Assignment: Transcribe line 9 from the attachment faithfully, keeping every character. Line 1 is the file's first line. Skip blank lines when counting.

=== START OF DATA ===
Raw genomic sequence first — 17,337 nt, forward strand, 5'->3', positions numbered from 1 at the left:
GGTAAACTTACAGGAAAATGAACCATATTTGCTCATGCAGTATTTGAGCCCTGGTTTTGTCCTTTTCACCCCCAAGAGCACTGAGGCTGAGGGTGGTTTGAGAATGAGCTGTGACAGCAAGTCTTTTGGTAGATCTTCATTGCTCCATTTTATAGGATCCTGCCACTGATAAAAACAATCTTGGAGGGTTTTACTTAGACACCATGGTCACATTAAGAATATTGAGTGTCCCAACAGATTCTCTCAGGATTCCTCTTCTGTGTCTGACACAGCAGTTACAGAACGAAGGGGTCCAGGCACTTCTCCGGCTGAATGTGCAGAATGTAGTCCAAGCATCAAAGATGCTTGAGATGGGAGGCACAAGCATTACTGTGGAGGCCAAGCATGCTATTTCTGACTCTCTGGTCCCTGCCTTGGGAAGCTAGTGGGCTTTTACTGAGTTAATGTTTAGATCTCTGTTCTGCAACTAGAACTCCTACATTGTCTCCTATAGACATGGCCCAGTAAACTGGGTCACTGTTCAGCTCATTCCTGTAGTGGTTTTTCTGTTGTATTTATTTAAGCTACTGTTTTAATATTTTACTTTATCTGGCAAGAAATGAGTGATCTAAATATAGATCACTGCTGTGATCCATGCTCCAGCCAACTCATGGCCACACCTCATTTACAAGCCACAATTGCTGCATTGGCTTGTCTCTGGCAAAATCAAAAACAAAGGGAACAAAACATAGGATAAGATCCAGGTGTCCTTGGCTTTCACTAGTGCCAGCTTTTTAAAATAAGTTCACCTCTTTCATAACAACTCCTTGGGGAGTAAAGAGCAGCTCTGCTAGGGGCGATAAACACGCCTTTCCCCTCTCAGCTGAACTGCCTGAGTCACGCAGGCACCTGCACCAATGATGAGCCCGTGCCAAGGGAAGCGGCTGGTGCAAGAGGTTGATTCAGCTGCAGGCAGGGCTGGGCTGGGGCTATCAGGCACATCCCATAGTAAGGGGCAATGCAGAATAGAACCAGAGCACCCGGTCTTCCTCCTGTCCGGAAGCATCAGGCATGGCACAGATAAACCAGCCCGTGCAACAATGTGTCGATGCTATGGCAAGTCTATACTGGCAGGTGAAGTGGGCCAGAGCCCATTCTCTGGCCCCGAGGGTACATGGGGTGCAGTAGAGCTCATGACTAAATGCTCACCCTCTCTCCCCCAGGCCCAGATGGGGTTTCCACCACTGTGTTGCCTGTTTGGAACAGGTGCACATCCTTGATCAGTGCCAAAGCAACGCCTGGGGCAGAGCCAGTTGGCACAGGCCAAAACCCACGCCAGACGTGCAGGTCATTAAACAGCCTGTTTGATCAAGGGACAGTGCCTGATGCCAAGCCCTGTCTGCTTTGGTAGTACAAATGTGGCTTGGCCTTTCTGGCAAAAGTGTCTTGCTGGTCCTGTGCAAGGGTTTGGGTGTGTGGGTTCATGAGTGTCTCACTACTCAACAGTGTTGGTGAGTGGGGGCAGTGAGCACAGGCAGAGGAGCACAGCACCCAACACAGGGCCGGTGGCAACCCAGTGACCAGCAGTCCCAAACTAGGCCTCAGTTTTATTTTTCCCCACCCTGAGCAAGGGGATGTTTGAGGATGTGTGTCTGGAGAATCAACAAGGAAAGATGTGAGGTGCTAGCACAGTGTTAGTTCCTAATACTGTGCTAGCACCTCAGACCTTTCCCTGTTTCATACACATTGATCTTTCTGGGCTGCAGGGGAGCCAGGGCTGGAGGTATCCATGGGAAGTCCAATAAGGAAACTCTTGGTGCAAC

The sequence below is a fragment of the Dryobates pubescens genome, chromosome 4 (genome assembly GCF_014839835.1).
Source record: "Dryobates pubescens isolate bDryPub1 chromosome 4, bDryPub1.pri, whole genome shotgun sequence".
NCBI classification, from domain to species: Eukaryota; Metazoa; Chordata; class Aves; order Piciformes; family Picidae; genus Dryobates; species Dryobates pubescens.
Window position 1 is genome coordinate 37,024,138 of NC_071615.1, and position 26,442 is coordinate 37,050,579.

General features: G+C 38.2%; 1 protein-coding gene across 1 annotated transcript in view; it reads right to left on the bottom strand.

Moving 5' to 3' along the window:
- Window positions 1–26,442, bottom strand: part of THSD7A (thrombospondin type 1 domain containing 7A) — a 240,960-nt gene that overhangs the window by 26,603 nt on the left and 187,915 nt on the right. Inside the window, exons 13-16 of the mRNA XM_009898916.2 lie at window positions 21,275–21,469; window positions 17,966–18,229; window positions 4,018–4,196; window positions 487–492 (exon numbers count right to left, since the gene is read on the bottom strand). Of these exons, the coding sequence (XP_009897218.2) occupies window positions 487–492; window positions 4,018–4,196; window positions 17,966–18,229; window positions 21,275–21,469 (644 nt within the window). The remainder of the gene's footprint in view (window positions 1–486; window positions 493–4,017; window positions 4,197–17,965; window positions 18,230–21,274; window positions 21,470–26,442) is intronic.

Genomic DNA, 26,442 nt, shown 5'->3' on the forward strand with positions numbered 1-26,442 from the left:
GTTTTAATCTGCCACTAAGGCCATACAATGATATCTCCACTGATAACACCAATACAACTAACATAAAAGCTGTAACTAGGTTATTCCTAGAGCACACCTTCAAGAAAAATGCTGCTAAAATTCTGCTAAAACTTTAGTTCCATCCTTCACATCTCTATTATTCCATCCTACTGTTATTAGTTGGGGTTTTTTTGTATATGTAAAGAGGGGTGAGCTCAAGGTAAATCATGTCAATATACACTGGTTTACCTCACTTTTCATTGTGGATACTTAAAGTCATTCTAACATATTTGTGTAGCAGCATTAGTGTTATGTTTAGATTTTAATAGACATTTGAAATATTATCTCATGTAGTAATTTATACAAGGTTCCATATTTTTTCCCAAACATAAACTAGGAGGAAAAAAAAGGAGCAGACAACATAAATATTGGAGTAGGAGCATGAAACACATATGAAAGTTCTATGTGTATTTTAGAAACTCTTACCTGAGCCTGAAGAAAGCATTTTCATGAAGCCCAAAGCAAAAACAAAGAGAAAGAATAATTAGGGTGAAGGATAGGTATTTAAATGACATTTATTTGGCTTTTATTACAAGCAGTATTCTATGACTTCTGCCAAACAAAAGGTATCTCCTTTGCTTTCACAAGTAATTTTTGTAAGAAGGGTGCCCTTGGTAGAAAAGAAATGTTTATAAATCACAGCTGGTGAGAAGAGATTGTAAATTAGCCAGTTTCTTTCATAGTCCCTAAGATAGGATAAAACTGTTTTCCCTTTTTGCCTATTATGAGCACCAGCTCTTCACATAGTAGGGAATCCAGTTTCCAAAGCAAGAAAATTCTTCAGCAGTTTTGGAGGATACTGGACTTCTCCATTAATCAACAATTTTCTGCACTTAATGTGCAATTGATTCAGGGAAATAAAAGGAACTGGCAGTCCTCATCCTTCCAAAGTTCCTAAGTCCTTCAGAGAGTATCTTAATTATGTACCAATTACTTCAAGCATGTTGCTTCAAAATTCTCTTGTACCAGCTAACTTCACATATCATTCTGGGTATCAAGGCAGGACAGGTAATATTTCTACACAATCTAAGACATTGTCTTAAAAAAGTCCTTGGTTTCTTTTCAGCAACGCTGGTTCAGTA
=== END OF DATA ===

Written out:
- Window positions 1–26,442, bottom strand: part of THSD7A (thrombospondin type 1 domain containing 7A) — a 240,960-nt gene that overhangs the window by 26,603 nt on the left and 187,915 nt on the right. Inside the window, exons 13-16 of the mRNA XM_009898916.2 lie at window positions 21,275–21,469; window positions 17,966–18,229; window positions 4,018–4,196; window positions 487–492 (exon numbers count right to left, since the gene is read on the bottom strand). Of these exons, the coding sequence (XP_009897218.2) occupies window positions 487–492; window positions 4,018–4,196; window positions 17,966–18,229; window positions 21,275–21,469 (644 nt within the window). The remainder of the gene's footprint in view (window positions 1–486; window positions 493–4,017; window positions 4,197–17,965; window positions 18,230–21,274; window positions 21,470–26,442) is intronic.